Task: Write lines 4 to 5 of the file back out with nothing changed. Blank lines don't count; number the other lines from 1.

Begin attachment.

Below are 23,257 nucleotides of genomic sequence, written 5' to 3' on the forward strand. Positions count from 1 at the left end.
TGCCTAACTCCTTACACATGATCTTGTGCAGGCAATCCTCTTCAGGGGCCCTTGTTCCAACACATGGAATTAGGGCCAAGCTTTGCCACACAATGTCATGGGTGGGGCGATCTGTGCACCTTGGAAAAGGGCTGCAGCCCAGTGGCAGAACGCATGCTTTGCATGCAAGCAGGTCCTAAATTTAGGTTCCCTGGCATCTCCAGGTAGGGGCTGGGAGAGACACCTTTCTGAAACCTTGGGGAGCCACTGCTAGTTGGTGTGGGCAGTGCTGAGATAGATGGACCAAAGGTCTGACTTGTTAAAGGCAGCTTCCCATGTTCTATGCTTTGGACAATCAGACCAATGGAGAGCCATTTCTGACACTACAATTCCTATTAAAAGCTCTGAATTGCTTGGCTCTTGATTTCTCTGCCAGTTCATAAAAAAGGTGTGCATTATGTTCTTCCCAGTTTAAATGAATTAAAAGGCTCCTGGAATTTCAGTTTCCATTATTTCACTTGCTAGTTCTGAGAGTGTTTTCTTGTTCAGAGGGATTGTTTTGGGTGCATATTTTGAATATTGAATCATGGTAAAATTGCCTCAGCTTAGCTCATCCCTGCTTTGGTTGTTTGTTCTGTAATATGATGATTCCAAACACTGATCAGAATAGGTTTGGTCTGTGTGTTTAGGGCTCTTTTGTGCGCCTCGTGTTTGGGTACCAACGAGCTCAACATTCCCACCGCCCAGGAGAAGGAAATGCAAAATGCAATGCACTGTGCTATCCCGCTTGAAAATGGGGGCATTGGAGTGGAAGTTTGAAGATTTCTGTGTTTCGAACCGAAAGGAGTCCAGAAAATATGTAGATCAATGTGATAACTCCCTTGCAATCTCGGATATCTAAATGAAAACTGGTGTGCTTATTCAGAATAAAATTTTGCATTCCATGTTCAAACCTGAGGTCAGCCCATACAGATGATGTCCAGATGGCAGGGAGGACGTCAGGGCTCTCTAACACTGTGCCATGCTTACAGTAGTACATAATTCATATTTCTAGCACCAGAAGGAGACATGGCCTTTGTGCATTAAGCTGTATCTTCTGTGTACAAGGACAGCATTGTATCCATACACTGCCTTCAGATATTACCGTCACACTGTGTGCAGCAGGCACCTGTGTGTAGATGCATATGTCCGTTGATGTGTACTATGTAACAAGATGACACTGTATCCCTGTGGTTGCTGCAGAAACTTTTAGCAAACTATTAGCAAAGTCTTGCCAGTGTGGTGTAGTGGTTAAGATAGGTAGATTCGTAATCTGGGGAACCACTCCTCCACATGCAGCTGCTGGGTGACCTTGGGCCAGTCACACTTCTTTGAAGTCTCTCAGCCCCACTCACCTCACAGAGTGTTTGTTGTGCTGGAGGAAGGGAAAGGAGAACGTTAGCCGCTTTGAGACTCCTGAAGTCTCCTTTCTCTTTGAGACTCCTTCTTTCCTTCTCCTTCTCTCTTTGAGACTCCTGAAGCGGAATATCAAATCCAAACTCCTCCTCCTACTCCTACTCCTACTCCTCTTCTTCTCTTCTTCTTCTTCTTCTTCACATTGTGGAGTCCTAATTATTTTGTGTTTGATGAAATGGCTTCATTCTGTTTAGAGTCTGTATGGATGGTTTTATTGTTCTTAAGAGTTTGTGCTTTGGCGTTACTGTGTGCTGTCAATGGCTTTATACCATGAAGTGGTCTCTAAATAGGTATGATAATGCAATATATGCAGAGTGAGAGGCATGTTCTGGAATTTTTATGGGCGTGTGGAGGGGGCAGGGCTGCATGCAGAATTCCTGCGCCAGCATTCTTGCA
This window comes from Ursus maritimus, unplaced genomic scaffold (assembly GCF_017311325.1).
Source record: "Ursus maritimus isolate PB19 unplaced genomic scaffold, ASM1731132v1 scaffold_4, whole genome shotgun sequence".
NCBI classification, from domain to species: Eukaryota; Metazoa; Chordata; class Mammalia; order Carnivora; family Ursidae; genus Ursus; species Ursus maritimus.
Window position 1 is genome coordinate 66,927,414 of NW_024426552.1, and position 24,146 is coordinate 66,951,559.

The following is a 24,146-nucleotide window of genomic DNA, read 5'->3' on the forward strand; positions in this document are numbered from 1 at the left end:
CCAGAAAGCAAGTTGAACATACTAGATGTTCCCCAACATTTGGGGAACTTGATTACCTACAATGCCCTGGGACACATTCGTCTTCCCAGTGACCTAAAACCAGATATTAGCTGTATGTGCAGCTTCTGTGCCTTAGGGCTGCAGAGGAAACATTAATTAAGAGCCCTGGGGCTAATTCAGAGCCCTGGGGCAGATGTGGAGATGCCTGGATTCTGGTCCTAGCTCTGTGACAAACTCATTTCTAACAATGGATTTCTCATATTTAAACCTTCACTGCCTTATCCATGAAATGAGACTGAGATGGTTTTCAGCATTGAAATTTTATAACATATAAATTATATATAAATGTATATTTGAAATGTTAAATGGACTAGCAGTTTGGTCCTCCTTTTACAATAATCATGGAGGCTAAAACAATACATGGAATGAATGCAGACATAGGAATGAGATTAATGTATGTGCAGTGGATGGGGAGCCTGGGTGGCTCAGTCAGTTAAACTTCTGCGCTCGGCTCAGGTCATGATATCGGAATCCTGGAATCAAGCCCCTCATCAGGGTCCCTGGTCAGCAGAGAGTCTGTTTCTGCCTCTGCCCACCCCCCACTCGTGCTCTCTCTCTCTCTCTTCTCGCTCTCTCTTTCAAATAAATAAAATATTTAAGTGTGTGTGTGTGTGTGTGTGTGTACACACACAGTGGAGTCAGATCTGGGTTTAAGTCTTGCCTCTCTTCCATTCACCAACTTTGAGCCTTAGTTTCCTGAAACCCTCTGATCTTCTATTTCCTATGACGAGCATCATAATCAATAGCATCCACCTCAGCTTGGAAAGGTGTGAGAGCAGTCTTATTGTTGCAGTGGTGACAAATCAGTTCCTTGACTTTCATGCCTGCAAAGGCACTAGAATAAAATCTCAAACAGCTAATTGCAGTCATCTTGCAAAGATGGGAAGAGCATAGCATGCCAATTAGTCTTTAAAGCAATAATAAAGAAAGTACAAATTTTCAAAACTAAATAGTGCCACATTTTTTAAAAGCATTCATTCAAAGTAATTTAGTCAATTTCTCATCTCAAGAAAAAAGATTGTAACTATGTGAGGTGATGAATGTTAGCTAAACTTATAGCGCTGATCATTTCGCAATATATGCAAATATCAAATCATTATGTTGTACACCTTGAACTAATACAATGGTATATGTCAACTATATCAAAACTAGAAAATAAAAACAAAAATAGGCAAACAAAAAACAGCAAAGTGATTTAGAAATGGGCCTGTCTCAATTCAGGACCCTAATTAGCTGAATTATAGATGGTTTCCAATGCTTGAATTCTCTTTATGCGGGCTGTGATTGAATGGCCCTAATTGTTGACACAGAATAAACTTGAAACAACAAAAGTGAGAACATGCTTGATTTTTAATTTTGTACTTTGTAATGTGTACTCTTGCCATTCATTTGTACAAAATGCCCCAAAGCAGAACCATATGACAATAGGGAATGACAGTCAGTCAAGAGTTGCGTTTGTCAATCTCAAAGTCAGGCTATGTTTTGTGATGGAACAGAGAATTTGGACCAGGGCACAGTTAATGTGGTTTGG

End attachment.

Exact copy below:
Source record: "Ursus maritimus isolate PB19 unplaced genomic scaffold, ASM1731132v1 scaffold_4, whole genome shotgun sequence".
NCBI classification, from domain to species: Eukaryota; Metazoa; Chordata; class Mammalia; order Carnivora; family Ursidae; genus Ursus; species Ursus maritimus.